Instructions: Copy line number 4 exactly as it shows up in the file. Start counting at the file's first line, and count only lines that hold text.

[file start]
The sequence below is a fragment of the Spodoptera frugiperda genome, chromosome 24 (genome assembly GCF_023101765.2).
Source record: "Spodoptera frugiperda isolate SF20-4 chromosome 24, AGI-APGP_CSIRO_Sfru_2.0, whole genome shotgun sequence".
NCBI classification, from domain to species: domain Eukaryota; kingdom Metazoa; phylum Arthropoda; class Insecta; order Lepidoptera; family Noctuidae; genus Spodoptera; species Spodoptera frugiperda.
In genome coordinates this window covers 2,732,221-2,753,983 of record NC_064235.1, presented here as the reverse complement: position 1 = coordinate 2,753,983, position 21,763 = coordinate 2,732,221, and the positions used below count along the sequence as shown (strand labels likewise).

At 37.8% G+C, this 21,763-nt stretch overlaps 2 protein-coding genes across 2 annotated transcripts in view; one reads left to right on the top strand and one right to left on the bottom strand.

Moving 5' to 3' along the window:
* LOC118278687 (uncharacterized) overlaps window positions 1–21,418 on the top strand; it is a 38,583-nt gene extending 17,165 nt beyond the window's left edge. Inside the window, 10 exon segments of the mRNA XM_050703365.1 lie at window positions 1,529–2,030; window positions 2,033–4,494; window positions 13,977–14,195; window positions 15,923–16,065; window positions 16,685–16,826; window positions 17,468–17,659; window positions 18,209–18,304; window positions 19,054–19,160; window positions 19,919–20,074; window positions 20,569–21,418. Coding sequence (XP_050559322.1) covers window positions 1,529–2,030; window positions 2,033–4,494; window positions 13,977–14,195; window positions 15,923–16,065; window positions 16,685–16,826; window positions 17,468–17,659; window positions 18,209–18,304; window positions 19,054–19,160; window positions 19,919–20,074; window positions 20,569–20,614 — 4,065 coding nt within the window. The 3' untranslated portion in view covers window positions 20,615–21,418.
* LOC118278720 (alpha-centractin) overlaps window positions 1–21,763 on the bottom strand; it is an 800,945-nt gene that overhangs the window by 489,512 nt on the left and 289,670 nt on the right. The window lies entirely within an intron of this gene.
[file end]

In genome coordinates this window covers 2,732,221-2,753,983 of record NC_064235.1, presented here as the reverse complement: position 1 = coordinate 2,753,983, position 21,763 = coordinate 2,732,221, and the positions used below count along the sequence as shown (strand labels likewise).